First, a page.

The Press, the Public, and the President
Leslie T. Chang has a good report in NYR Daily titled “Egypt’s Media: Endorsing Repression.” She writes on how journalists, perhaps notably the country’s influential political talk show hosts, are making energetic efforts to build a consensus behind the policies of President Abdel Fattah El-Sisi. It seems to be helping: the leader’s approval rating after a year in office was around 90 percent.
Abroad, the Sisi administration is criticized for allowing more than a thousand people thought to be sympathetic to Morsi to be sentenced to death in mass trials; in Egypt, newspaper columnists say they should be executed without trial. Journalists occasionally criticize government performance on issues like education, health care, or religious policy. But as I discovered in interviews with leading talk show hosts and editors, they regard the defining feature of Sisi’s administration—the use of state-sanctioned violence and politicized trials to maintain order and crush its opponents—with near-unanimous approval.
Chang reports on El-Sisi’s moves to influence the media, holding monthly meetings with editors and presenters, and telling television hosts they are responsible “for promoting unity and raising morale.”
As Chang notes, it’s not simply an issue of control from above. Egyptian journalists, especially those working for the independent media, were increasingly free to report during the last years of the Hosni Mubarak era—criticism of the president and even his family was tolerated. Journalists briefly became more assertive in their watchdog role after the January 25, 2011 uprising that ended Mubarak’s 30-year rule. In one of the most celebrated examples, Ahmed Shafik, an interim prime minister, abruptly resigned from office after being aggressively questioned on Baladna bel Masry, a political talk show on ONTV hosted by Reem Magued.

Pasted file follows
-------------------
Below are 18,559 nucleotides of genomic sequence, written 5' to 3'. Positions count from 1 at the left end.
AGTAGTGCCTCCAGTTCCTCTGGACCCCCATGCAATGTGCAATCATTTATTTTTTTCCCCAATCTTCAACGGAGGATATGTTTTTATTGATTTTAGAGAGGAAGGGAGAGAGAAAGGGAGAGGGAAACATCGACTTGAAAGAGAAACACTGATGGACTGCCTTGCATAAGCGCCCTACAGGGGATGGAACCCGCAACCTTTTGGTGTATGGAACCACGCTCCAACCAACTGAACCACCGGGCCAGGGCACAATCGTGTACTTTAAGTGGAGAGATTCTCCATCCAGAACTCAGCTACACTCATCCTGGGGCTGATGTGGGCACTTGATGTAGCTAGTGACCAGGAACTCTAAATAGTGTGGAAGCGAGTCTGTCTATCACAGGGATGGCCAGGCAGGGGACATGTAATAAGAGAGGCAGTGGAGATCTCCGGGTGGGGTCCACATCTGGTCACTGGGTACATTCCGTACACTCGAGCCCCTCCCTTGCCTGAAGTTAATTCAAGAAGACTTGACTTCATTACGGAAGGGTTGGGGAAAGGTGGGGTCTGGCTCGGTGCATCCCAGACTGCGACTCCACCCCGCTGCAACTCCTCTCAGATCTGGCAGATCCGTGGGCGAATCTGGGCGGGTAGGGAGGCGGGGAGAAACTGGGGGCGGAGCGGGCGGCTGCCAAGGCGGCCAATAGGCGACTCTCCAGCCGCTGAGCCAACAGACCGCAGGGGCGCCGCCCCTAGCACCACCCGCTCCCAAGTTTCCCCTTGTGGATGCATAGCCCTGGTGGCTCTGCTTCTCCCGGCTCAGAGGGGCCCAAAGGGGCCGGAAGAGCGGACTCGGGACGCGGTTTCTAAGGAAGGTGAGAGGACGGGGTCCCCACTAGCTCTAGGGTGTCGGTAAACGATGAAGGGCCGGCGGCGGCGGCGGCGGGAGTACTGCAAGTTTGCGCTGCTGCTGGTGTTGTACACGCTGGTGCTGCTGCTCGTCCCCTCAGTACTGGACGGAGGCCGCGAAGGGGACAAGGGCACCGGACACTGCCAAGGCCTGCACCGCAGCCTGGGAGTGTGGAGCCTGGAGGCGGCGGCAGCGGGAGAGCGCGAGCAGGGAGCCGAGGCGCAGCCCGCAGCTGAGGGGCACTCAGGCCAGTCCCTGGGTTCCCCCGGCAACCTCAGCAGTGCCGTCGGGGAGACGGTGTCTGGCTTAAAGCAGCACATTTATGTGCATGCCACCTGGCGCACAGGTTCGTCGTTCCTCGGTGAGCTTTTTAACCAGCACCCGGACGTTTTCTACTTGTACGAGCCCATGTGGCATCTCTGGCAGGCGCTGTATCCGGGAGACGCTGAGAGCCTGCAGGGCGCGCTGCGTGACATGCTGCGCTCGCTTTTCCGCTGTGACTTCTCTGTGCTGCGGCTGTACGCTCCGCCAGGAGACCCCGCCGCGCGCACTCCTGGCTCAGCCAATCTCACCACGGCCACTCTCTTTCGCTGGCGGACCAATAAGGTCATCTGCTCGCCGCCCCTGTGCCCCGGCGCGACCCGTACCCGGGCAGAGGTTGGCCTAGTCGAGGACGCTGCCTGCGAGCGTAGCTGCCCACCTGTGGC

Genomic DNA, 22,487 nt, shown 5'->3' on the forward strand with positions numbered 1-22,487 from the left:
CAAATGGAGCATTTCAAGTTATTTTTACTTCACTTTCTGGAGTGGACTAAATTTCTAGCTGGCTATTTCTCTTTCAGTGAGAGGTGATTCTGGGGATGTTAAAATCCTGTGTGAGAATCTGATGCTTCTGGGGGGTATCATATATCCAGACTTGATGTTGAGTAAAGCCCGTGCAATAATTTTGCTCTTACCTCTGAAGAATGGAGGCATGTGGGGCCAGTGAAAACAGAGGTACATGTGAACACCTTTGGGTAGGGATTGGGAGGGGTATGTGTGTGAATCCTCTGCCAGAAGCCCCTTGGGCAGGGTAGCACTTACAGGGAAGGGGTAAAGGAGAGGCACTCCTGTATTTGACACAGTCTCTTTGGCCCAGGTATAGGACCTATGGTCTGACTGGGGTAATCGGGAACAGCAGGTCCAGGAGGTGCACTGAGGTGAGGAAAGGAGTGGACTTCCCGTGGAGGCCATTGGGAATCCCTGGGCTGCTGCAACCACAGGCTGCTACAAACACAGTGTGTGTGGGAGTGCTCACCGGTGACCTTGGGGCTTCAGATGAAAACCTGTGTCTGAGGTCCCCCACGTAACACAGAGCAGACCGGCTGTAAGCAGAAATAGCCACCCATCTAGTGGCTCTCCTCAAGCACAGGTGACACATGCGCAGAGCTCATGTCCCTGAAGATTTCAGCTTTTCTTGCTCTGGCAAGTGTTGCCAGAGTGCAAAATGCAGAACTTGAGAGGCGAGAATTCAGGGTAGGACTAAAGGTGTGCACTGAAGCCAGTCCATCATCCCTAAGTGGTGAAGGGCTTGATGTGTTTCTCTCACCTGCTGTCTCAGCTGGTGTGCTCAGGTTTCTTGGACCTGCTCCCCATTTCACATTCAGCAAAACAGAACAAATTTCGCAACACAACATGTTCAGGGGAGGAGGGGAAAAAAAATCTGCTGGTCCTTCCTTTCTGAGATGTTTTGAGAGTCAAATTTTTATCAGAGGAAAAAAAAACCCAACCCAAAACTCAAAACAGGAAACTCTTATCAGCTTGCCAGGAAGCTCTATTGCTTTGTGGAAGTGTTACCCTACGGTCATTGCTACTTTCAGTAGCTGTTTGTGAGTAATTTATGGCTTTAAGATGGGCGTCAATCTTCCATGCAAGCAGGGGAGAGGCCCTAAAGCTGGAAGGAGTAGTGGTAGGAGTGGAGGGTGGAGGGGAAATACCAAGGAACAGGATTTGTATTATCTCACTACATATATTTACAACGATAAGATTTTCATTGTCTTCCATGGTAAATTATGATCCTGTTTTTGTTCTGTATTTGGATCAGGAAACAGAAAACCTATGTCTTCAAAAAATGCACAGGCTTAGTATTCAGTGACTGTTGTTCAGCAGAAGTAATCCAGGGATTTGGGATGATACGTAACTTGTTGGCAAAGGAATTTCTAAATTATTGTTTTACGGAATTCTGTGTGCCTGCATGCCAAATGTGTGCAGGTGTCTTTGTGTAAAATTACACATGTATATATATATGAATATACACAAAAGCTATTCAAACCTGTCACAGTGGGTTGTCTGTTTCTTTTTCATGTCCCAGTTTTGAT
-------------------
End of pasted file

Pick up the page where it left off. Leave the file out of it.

But the Egyptian public mood has become deeply fearful of instability, due to the polarizing presidency of the Muslim Brotherhood’s Mohammed Morsi, the protests and violence involved in his removal from office, the rise of jihadist chaos throughout the Arab word including in Egypt, and the nosedive of the Egyptian economy. El-Sisi is seen by millions as the nation’s protector—and only hope. Many journalists share the fears, or at least are influenced by the public’s intolerance for any further destabilization of the state. (The logic was no doubt at play last week in the Egyptian government’s ban on media coverage of the Egyptian military’s lethal attack on suspected insurgents who turned out to be Mexican tourists—few Egyptians want to see their army’s honor besmirched.)
In the two years since the army removed Morsi after huge demonstrations against him, the mainstream media has lost most of the openness it briefly enjoyed. Especially during major political events, the press speaks in one voice; journalists who break ranks sometimes find themselves vilified—not by the government but by their own colleagues and the public.
Egypt’s revolution taught the world that the power of a dictator can dissolve in an instant. But the lesson of the years since may be that, in a country threatened by chaos and violence, authoritarianism can hold a powerful appeal of its own.